7 Ways to Save at the Garden Center

7 Ways to Save at the Garden Center

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If you’re planning a trip to the garden center this weekend, you may have resigned yourself to spending hundreds of dollars on fertilizer, seed, top soil, compost, flowers, plants and other items for your spring garden renovation project. The charges can add up fast, but there are ways you can save money without busting your budget.

Higher gas prices and larger grocery bills are putting a crimp on the American consumer budget, which means that you need to find ways to save money elsewhere including your garden needs. Garden centers, like other retailers, understand that you’re pinched and are looking for ways to save. By following the seven ways to save while at the garden center as outlined here, you knock 10, 20 or 30 percent or more off of your shopping trip.

1. Get the circular — The Home Depot and Lowe’s aren’t the only ones with ad circulars. Independent and family owned garden centers run ads in newspapers or send them directly to the home. In case you missed getting your copy, ask for one the moment you arrive on site. Take the time to look over the specials which are being offered just in time for Mother’s Day.

2. Get some help — You may think that you know your favorite garden center top to bottom and inside and out. That helpful sales guy, however, may be able to shed some light on something you don’t know, including that pallet of top soil marked down on the loading dock. Ask the right questions and your friend may be able to point you in the right direction or share a money saving tip.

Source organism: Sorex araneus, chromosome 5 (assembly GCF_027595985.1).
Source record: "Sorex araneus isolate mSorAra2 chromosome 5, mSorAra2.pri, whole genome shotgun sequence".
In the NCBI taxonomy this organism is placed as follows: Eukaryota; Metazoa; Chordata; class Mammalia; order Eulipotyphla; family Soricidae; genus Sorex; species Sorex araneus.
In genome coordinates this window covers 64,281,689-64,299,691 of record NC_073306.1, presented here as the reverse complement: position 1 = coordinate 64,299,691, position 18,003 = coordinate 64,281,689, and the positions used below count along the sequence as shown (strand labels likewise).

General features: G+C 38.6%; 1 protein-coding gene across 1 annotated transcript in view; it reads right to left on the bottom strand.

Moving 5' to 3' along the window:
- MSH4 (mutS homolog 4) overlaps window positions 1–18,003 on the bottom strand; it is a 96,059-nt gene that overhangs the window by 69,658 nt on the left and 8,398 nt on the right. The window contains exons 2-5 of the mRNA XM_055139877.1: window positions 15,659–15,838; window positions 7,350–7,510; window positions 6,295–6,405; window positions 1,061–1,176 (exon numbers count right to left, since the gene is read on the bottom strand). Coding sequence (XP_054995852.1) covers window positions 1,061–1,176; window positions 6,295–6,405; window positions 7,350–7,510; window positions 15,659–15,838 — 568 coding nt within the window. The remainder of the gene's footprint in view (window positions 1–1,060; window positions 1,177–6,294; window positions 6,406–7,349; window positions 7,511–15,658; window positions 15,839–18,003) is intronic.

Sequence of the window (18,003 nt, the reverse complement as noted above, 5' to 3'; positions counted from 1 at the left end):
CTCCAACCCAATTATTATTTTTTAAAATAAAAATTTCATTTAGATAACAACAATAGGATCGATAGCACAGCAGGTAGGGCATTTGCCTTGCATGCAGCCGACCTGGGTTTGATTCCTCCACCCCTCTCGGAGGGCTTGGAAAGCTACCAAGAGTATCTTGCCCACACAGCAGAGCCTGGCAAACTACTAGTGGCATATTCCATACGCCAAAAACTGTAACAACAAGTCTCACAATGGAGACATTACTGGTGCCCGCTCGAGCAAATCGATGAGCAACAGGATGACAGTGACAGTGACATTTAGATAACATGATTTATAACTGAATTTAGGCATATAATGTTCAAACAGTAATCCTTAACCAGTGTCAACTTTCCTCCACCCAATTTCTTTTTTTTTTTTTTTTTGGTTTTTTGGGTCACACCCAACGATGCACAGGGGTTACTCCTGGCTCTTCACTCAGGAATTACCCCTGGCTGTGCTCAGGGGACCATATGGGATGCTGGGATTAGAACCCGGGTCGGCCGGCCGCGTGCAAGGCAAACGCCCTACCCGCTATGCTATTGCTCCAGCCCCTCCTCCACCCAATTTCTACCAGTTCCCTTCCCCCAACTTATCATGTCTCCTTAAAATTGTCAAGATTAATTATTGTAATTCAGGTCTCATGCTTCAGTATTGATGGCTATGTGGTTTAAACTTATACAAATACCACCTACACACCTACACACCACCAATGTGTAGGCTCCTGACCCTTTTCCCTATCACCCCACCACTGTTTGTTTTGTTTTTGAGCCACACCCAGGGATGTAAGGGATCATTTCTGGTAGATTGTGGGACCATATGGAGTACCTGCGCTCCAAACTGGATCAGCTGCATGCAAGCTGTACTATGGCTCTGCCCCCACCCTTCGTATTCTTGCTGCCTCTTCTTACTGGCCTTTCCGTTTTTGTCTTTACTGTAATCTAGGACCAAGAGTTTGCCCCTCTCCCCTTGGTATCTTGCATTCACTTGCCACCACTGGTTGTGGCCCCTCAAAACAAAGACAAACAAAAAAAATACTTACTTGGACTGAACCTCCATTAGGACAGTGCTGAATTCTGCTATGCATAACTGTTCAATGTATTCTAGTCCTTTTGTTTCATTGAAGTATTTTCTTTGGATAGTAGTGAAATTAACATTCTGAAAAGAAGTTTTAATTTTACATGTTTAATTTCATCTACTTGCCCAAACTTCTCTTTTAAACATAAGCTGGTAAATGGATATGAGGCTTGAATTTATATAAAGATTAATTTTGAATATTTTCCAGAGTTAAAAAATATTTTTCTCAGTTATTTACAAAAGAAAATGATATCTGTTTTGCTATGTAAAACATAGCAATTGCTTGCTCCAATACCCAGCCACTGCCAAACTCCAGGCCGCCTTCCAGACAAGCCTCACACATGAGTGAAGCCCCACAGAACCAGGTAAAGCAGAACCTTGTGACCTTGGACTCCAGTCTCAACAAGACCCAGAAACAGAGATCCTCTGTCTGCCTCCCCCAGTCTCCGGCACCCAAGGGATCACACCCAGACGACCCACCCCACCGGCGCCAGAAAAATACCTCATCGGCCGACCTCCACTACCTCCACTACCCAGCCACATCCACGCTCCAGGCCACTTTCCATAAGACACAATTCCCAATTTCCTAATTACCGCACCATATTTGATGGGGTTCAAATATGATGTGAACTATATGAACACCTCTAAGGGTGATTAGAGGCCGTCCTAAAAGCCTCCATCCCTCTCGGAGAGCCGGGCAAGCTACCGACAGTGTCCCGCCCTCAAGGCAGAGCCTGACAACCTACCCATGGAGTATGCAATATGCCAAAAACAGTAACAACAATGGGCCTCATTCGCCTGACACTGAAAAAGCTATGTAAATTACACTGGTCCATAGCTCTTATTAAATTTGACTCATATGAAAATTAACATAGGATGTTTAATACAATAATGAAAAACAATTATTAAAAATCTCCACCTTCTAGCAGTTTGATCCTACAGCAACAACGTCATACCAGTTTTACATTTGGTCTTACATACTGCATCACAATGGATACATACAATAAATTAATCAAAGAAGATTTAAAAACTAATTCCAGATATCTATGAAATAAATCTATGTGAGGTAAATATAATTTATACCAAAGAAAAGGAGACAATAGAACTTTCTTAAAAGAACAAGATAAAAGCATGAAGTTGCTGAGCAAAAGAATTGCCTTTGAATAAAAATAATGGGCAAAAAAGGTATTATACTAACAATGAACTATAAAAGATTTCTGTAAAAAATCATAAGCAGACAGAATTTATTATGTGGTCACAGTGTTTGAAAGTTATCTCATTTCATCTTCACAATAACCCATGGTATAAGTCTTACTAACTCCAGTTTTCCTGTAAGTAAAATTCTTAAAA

3. Obtain a loyalty card — If your garden center values its customers, they just may offer a loyalty card which gives you discounts and points towards additional savings with each dollar you spend. For example, “The Farm Loyalty Card” for shoppers in Green Village, N.J. offers customers points for every dollar spent. This offer is giving to retail customers only.1

4. Get ripped — Ripped bags, that is. Lots of garden centers have a section where damaged or aged plants are on display along with broken bags of peat moss, lawn seed and fertilizer. The bags may not look great, but if most of the content is still there and prices are half off, then you’ve found a significant amount of savings.

5. Check clearance items — Much like the damaged goods section, a clearance area will features numerous items no longer being sold front and center. You may have come in looking for impatiens, but if marigolds aren’t selling and the price is right, then you might want to reconsider your shopping choice. Look for pots, planters, hanging baskets and other yard favorites too, items that would have sold for a mint last season.

6. Buy in bulk — The more you buy, the more you save. That’s especially true with garden centers that are eager to move product, much of which is seasonal and will simply perish if customers don’t empty their shelves. Recheck the circular for savings and pay attention to signs that say, “buy five of these and get one free.” Employ plant propagation to extend your savings further.2

7. Ask for a discount — If you’re a regular shopper and are recognized by the manager, then you should be able to ask for a discount on some items. Your retailer may have the potted Japanese red maple priced at $65, but he may be willing to let it go for $40 especially if he has plenty of them on hand and they’re just not moving. Want to save money? Then just ask!

You can save money by shopping with friends too. Sometimes a twelve-pack of cherry tomatoes is just too many to plant even with prices reduced for larger purchases. Visit the garden center with a small group of shopping friends and you may be able to work out a group discount!

References

1 The Farm at Green Village: Loyalty Card

2 Texas A&M System: AgriLife Extension; Plant Propagation

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Categories: Yard and Garden

About Author

Matthew C. Keegan

Matt Keegan is a freelance writer and editor as well as publisher of "Auto Trends Magazine", an online publication. Matt covers campus, consumer, business and financial topics on various websites and weblogs, and has been published in the "Houston Chronicle", "Sam's Club Magazine" and "Wisconsin Golfer".